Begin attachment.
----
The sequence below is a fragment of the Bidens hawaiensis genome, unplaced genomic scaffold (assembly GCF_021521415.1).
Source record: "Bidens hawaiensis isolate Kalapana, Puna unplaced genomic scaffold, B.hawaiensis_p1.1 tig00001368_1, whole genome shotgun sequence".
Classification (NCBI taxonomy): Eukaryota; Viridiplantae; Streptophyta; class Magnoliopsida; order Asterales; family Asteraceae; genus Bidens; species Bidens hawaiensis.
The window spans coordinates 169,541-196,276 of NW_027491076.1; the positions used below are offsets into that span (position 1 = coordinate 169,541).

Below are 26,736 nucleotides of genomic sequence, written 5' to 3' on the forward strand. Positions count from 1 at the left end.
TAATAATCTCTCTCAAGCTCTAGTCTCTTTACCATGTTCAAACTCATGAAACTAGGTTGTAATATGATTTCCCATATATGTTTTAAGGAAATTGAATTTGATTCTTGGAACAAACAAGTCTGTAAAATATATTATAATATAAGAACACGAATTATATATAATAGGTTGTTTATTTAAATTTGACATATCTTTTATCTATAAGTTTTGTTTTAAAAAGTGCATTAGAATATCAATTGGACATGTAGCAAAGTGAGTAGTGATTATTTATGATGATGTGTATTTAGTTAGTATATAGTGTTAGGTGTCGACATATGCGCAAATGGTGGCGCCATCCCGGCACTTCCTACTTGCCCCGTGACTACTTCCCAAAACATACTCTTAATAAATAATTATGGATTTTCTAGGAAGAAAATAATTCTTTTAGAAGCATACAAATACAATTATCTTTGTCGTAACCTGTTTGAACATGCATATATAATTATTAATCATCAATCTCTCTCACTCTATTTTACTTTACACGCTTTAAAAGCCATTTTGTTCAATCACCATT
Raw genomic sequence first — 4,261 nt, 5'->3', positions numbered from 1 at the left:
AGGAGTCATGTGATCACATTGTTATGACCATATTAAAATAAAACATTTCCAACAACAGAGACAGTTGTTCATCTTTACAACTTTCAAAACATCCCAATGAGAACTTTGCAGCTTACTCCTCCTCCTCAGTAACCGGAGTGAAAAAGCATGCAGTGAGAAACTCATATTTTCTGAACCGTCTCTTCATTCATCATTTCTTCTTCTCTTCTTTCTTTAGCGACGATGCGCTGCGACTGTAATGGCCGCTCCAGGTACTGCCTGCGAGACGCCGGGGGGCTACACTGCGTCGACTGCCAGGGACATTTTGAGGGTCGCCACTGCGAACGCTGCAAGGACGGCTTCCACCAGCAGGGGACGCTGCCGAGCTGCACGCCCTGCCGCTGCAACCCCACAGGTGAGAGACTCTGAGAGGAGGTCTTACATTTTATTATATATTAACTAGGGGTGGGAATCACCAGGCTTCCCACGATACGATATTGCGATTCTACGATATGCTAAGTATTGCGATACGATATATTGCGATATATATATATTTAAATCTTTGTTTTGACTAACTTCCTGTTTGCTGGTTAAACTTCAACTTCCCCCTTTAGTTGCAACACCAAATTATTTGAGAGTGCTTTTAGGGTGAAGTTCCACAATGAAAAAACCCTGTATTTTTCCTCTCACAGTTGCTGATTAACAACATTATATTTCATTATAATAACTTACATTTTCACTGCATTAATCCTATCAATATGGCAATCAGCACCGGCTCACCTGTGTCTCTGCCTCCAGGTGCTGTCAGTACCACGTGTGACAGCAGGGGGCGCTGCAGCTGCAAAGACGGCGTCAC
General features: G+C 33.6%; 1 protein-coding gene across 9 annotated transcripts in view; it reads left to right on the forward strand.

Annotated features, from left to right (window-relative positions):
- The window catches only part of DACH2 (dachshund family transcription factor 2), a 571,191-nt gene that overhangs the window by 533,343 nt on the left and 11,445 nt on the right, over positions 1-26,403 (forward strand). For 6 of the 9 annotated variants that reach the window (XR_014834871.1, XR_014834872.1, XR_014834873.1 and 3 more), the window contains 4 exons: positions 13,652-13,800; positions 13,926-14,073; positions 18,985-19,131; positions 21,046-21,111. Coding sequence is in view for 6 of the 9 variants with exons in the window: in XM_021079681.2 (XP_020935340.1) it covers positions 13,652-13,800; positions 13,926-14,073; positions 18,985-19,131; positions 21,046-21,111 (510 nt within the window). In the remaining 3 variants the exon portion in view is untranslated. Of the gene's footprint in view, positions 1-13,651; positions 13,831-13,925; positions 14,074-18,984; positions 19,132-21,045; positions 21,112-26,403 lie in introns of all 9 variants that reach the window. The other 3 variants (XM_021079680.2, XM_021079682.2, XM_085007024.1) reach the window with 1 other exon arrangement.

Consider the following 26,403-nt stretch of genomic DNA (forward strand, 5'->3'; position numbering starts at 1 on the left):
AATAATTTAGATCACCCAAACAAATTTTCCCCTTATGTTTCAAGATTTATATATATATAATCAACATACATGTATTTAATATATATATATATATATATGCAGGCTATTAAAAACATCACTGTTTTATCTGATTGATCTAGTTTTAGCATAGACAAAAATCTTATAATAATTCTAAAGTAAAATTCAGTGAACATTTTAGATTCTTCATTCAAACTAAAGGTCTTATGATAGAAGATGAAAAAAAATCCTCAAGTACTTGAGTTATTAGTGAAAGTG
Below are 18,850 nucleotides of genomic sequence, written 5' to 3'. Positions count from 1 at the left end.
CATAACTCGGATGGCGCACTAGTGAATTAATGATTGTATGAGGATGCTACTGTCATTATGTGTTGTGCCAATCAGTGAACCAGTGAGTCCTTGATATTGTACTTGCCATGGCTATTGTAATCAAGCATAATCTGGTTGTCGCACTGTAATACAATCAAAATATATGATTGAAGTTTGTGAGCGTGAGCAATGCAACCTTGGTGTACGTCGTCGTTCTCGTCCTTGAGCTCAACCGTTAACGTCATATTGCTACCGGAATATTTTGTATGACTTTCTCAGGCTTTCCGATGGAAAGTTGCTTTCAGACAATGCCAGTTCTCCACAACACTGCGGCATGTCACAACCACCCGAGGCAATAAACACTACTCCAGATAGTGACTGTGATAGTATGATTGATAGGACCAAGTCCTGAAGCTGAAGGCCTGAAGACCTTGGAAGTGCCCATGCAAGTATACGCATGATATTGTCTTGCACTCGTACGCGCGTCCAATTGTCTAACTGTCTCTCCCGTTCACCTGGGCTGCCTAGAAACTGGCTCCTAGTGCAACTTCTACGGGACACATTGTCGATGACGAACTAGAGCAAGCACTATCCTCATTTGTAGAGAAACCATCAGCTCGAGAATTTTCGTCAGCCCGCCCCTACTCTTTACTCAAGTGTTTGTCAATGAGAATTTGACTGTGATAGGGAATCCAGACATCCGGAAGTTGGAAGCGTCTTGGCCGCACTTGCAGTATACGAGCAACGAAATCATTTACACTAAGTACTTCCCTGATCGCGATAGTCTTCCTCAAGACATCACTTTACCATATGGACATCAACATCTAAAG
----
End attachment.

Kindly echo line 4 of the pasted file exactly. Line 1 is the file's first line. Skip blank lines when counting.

The window spans coordinates 169,541-196,276 of NW_027491076.1; the positions used below are offsets into that span (position 1 = coordinate 169,541).